It has been a heartbreaking year for the local orcas and their legions of admirers.
Granny, the matriarch of the iconic southern resident killer whale population, died. Three of the calves born during the mini baby boom of 2015-16 died. Three other adults also died, reducing the already depleted number of southern residents to just 76 whales.
These orcas have been in deep trouble since 50 of them were kidnapped for display in aquariums during the 1960s and 1970s. Today, their recovery is hampered by declining chinook salmon populations, vessel noise and disturbance, and toxic chemicals in the ocean.
For 15 years, the southern residents have been protected, at least in theory, by Canada’s Species at Risk Act. However, to observe that the federal Department of Fisheries and Oceans has moved at a snail’s pace would insult these small crustaceans.
Environmental groups had to repeatedly sue DFO to force it to take steps required by law. Yet in the so-called “action plan” published last year, DFO admits “the majority of activities in the plan focus on research.” The total cost of these feeble efforts is pegged at less than a million dollars per year, or about three cents per Canadian.
It is painfully obvious that DFO’s current approach is not working. The southern resident killer whales face imminent extinction. This is an emergency. We need new ideas that will compel meaningful action.
One such idea is that orcas need legally enforceable rights. Rights have the power to modify our beliefs, culture and behaviour, as abolitionists, suffragettes and Indigenous people can attest.
Just a few years ago, suggesting that whales ought to have legal rights might have provoked puzzled looks or even ridicule.
The idea is no longer funny or far-fetched. Over the past three years, there have been revolutionary breakthroughs across the world about the legal rights of non-human animals, from chimpanzees and orangutans to spectacled bears and Asiatic lions. In New Zealand, India, Ecuador, Argentina and parts of the U.S., governments, communities and courts have acknowledged that individual animals, endangered species and even nature itself — from rivers to entire ecosystems — have rights.
These developments upend centuries of legal precedents treating non-human animals as things or property, with no more rights than a chair or a spoon. Based on the conviction that humans were superior, this approach contributed to the consistent exploitation, abuse and endangerment of animals.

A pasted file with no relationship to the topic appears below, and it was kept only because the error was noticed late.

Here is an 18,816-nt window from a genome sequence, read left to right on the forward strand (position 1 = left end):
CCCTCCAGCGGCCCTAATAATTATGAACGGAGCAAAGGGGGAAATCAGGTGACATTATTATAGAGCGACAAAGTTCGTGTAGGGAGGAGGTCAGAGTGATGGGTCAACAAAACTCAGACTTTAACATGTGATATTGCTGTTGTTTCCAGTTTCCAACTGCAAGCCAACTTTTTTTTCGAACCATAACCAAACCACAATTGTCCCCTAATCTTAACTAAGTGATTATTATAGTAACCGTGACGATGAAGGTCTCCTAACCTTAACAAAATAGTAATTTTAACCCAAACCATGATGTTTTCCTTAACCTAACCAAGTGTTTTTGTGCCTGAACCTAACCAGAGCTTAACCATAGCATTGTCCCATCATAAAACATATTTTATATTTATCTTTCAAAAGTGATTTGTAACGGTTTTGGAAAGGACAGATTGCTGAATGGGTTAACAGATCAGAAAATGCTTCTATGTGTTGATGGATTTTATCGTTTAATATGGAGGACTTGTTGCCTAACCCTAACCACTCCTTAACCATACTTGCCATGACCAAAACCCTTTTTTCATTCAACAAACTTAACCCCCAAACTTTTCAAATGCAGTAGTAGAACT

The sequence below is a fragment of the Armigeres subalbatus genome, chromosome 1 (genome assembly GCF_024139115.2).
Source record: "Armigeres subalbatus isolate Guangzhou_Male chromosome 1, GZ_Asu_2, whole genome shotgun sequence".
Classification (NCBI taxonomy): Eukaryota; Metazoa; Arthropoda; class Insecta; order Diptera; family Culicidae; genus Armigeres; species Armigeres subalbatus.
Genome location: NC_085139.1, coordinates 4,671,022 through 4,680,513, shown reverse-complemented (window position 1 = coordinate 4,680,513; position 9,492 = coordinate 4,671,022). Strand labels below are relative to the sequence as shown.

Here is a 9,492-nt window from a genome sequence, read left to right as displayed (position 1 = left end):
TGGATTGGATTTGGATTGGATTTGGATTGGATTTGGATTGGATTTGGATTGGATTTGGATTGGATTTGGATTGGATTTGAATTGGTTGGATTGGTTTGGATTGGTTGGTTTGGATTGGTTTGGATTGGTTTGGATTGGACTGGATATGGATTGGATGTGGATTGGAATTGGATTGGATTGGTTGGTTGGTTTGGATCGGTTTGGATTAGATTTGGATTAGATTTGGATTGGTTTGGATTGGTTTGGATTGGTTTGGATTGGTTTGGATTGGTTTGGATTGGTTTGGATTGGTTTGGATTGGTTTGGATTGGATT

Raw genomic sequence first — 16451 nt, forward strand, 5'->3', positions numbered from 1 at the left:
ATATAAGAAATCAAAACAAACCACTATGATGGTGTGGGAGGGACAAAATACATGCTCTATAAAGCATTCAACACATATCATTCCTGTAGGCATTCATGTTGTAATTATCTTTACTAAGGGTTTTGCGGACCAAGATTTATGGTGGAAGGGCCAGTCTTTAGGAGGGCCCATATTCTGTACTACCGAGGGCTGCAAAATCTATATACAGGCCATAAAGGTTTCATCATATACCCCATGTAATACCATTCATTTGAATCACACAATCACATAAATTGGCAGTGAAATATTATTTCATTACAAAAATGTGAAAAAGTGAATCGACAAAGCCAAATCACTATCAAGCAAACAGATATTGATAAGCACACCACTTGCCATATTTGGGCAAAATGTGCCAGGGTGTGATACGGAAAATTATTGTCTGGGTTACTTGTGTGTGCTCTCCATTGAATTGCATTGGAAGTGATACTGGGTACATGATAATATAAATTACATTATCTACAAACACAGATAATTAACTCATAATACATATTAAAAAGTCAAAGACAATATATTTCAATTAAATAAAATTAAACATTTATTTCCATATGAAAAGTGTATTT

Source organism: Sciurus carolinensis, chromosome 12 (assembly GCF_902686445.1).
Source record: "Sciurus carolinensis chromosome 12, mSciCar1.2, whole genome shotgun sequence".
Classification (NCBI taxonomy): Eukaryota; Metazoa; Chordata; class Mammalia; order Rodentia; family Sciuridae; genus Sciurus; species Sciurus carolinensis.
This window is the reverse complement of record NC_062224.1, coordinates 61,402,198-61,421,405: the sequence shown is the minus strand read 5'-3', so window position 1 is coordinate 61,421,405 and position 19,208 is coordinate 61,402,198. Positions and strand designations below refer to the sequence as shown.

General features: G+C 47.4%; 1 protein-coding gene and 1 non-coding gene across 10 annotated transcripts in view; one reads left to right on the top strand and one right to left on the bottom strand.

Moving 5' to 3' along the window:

Scientific discoveries sparked by Jane Goodall’s work with chimpanzees have obliterated old theories about animals as automatons. Not only our closest relatives, the great apes, are complex, emotional, sentient creatures. Researchers have also discovered amazing capabilities in species from ants to elephants, octopuses to ravens.
Orcas are a particularly remarkable species, with larger brains than humans, sophisticated language abilities (including distinct dialects for individual pods) and complex cultures that we have only scratched the surface of understanding.
In light of this knowledge, we can no longer morally justify overfishing chinook salmon, disrupting orcas with vessel noise and other disturbances, and polluting their ocean habitat with toxic chemicals.
We are responsible, in whole or in part, for all of the problems facing killer whales. We should be obligated to solve them.
The time has come to recognize the orcas’ right to inhabit a clean and healthy environment, their right not to be disturbed by whale-watching boats, oil tankers and vessel noise, and perhaps most importantly, their right to an adequate supply of chinook salmon.
There will be short-term consequences, to be sure, for commercial and sports fishermen, whale-watching companies and the shipping industry. Yet continuing to cause the disappearance of wild salmon and orcas is unethical, immoral and unconscionable.
The prospect of a West Coast without southern resident killer whales is almost unbearably painful to contemplate. Yet scientists have unequivocally stated that these orcas could disappear within decades unless immediate and effective action is taken to save them.
It is time to stop treating nature as a commodity that we own, and to acknowledge instead that nature is a community to which we belong. It is time to recognize that killer whales have rights, and that we must change our behaviour immediately in order to respect those rights.
David R. Boyd is an environmental lawyer, professor at UBC and author of nine books including The Rights of Nature: A Legal Revolution that Could Change the World (ECW Press, 2017).